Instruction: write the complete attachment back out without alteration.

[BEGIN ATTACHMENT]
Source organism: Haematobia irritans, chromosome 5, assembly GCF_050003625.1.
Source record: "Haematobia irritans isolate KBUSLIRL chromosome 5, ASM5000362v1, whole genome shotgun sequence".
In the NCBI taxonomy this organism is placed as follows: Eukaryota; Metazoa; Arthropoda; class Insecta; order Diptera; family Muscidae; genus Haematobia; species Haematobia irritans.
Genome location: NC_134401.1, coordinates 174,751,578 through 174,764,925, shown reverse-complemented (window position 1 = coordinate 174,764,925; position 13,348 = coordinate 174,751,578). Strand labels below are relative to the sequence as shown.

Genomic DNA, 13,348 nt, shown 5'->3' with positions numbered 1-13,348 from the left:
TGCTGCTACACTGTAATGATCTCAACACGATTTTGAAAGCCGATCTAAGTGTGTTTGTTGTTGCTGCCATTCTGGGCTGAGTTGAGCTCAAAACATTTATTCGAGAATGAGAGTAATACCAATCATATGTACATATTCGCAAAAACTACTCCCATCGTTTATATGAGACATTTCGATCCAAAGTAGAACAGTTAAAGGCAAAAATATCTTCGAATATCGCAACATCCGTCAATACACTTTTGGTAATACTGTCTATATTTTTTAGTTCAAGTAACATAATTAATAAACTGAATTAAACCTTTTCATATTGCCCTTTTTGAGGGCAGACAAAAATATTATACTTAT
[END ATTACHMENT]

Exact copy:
Source organism: Haematobia irritans, chromosome 5, assembly GCF_050003625.1.
Source record: "Haematobia irritans isolate KBUSLIRL chromosome 5, ASM5000362v1, whole genome shotgun sequence".
In the NCBI taxonomy this organism is placed as follows: Eukaryota; Metazoa; Arthropoda; class Insecta; order Diptera; family Muscidae; genus Haematobia; species Haematobia irritans.
Genome location: NC_134401.1, coordinates 174,751,578 through 174,764,925, shown reverse-complemented (window position 1 = coordinate 174,764,925; position 13,348 = coordinate 174,751,578). Strand labels below are relative to the sequence as shown.

Genomic DNA, 13,348 nt, shown 5'->3' with positions numbered 1-13,348 from the left:
TGCTGCTACACTGTAATGATCTCAACACGATTTTGAAAGCCGATCTAAGTGTGTTTGTTGTTGCTGCCATTCTGGGCTGAGTTGAGCTCAAAACATTTATTCGAGAATGAGAGTAATACCAATCATATGTACATATTCGCAAAAACTACTCCCATCGTTTATATGAGACATTTCGATCCAAAGTAGAACAGTTAAAGGCAAAAATATCTTCGAATATCGCAACATCCGTCAATACACTTTTGGTAATACTGTCTATATTTTTTAGTTCAAGTAACATAATTAATAAACTGAATTAAACCTTTTCATATTGCCCTTTTTGAGGGCAGACAAAAATATTATACTTAT